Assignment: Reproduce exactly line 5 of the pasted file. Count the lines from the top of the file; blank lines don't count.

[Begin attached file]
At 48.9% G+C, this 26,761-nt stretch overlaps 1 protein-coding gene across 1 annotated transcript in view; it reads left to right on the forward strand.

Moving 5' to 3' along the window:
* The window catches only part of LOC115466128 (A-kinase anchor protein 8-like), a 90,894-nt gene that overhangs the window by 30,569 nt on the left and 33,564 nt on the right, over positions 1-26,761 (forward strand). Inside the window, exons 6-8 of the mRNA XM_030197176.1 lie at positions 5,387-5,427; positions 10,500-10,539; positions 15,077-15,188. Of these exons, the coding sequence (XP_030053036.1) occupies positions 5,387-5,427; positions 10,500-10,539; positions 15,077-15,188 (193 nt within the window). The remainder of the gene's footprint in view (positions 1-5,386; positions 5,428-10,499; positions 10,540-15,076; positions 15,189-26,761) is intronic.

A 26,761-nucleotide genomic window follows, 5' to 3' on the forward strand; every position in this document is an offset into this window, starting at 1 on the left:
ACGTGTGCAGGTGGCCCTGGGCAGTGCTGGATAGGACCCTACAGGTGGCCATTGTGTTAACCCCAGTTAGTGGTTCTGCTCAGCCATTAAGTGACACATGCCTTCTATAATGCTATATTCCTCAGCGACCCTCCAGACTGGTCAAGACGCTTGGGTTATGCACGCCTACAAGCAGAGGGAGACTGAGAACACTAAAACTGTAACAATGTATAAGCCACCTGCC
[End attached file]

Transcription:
ACGTGTGCAGGTGGCCCTGGGCAGTGCTGGATAGGACCCTACAGGTGGCCATTGTGTTAACCCCAGTTAGTGGTTCTGCTCAGCCATTAAGTGACACATGCCTTCTATAATGCTATATTCCTCAGCGACCCTCCAGACTGGTCAAGACGCTTGGGTTATGCACGCCTACAAGCAGAGGGAGACTGAGAACACTAAAACTGTAACAATGTATAAGCCACCTGCC